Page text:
Rachelle:What else could I do?


Rachelle:What? I can’t even keep enough food in the house to make dinner. What was I supposed to do? Denny was going to do what Denny was going to do.

Matt:You could have stopped him. You could have told him you didn’t want him going out with Ray and doing all that stuff he was doing.

Rachelle:(directly) Like I can stop you doing the same thing. Like you don’t think I know you’re following your brother down the same path? Tell me how I’m supposed to stop you. Tell me that I know everything you’re doing. Tell me the pot was Ray’s, I’ll believe you because that’s what I do. I want to believe you so I’ll jump on whatever little piece of hope you offer me because that’s what I do.

Matt: It was Ray’s, mom. He thought he was doing me a favor by giving it to me. It was just my stupid luck to get caught with it before I could give it back to him. What else do you want me to do?

Rachelle: Tell me what you want for dinner.

While the scene was being acted, I was busy taking notes on the physicality of the actors - how were they moving in relationship to each other. Matt kept trying to get in front of Rachelle, to get her to look at him, and she keeps turning away, moving away from him, until she speaks to him directly and then she moves toward him. Those are things that will make their way into the prose rendering of the scene.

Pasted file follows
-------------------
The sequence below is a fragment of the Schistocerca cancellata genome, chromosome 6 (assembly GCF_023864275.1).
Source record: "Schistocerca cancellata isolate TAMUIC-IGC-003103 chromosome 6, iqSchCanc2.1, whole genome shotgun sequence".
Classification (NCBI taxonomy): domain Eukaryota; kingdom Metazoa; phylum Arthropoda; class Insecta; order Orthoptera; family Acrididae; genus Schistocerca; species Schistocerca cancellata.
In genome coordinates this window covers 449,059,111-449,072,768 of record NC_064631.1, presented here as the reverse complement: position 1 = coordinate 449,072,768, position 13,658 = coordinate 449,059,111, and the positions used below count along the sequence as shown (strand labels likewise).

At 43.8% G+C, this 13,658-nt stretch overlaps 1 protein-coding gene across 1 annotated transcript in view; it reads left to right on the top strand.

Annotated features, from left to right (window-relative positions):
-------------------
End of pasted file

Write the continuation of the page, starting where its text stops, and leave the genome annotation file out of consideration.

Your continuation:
But also, what I appreciated was hearing the audience reaction and understanding that I'd hit the moment correctly.

I think writers get scared of letting the character speak the truth too blatantly, we want to make it apparent to the reader, but not to let the character know it and speak it. Somehow that seems more honest and realistic. But here, when Rachelle speaks her truth "Tell me and I'll believe you because that's what I do. I want to believe you" it worked for her to articulate it because it shows that her denial, her refusal to deal directly with Matt is intentional. She's conscious of what she's doing, and, because she knows, it becomes that much more potent and powerful.

Another thing I did in this scene that I think worked really well was to take the Pantoum form from poetry and adapt it to this dialogue (with some modifications, of course.) A Pantoum repeats whole lines so there becomes a kind of call and response sense to the poem. What I found was that having the characters echo each other's words but keeping the subject of what they were saying on different tracks, worked really well to portraying the parallel nature of this relationship. They're living in the same house, have gone through the experience of Denny's death, and yet, they are not having the same conversation at all.

So, now I've got to get back to work so I can pages to Nona on Tuesday. I love deadlines. I will so hate leaving school and not having deadlines to make me focus.